For almost two weeks now, fans in the UK and across Europe, have sung, danced, walked, clapped, shouted, queued and much more for the sake of Hanson.
With just two shows left before the Anthems are silenced for a while, we take this opportunity to thank the band and the individuals who make this happen for so many.
It is also a chance to reflect on what has characterised this leg of the tour and celebrate the moments.
From Glasgow to Solothurn and on to Milan, audiences have comprised locals, new fans, people whose only Hanson experience was back in the day and a large number of hard core followers who have turned the tour into a grand one.
Before singing This Time Around, Taylor has asked people if they’ve been to a show before, acknowledging the dedication of all from the one time show goer to the ardent traveller.
Many familiar faces have metaphorically followed the tour bus, greeted it warmly outside venues and worried ever so slightly that it may get one too many parking tickets.
The reviews of the shows have been exclusively positive and the predicted energy and devotion of Hanson to their craft has fired people up from the opening notes to the last goodbye.
And Hanson has repeated the promise over and over, that if the audiences will return, so will they.
In fact at one show, Isaac Hanson made it sound like a contract that was signed and sealed there, on the stage in that very moment.
Moe events held across Europe have underlined the seriousness of the relationship that exists between Hanson and their fan club members.
The promise of an intimate exchange and close up moment with the band drew many ex members back into the fold for at least another year. Some, knowing that it may be a little while before this is repeated, travelled to more than one event and turned a tour into a celebration of their relationship with meaningful music and inspiring musicians.
But other relationships were also cemented during the tour.
Friends on facebook met for the first time, unofficial Hanson fan groups met in the queue, people whose only connection was twitter, hugged and chatted before shows and old friends whose Hanson history goes deep, were reunited.
In so many ways, for so many people, the Anthems of 21 years of Hanson music, soared and moved in a beautiful space, bringing the past into the present and offering a glimpse of the future.
For surely this music and these musicians are going no where except further up and further into the depths of their potential.
The set lists for these shows followed a format, with a handful of rousing songs from the 6 albums setting the tone, followed by an acoustic set with solos. The third part of the show mixed up hits with songs to suit the time and place and the ending was music to raise the Christmas spirits.
Some of the best moments of the shows were when an unexpected title crept in, for example Taylor’s rendition of Weird in London, or Zac’s solo version of Call Out My Name.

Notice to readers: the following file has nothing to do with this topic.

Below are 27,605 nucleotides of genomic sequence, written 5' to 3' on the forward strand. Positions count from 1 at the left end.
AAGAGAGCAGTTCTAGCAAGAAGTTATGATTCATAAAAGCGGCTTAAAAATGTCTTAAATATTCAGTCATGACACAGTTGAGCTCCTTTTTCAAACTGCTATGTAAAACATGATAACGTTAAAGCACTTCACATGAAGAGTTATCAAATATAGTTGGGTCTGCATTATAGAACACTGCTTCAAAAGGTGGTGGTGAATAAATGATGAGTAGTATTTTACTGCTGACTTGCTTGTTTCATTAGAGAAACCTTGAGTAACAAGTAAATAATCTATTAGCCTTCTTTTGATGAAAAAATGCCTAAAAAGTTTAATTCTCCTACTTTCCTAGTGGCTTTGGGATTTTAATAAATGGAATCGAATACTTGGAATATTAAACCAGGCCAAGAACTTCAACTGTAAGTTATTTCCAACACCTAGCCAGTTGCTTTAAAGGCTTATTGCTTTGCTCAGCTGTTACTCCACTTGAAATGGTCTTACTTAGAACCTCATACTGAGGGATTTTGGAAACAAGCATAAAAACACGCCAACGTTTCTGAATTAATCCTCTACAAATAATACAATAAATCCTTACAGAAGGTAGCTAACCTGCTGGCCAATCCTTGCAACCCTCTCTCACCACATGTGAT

Too Much Heaven, was flawless on each and every occasion and depending on the acoustic of the venue and the attention of the audience, the experience came as close to securing a little heaven on earth as was possible. After all Hanson are only human.
But Isaac Hanson, at moments, found a mojo that raised the tone of the show from brilliant to sublime.
His confidence on stage, his dexterity with the guitar and his risk taking with melody, added some rare seasoning to the taste of this music and performance and I’m not sure I can find the right words to capture it.
Watch youtube and see if you can, but don’t worry too much about semantics.
It is there, like all of the Hanson experience, to be enjoyed.
There are plenty of reviews of shows on the internet and even more great moments captured on film for you to find.
What will stay with many however, long after the videos have become over familiar and the post tour blues have floated away, is the sheer sincerity of Hanson.
From going out of their way to say happy birthday to fans, walking barefoot in the rain, to delivering killer performances night after night and finding new ways to engage with their audiences, Hanson prove that they have enormous capacity to draw on inner resources of creativity and energy.
Recently in an interview, they talked about the expression “to be only human” and they questioned its meaning, suggesting that being human is about fulfilling potential rather than accepting inadequacy.
If what we see when Hanson take to the stage is expressive of their humanity, then no wonder so many find it life enhancing and keep coming back for more.
For we are all only human, but for Hanson and their fans together, there lies the promise and the reason to celebrate.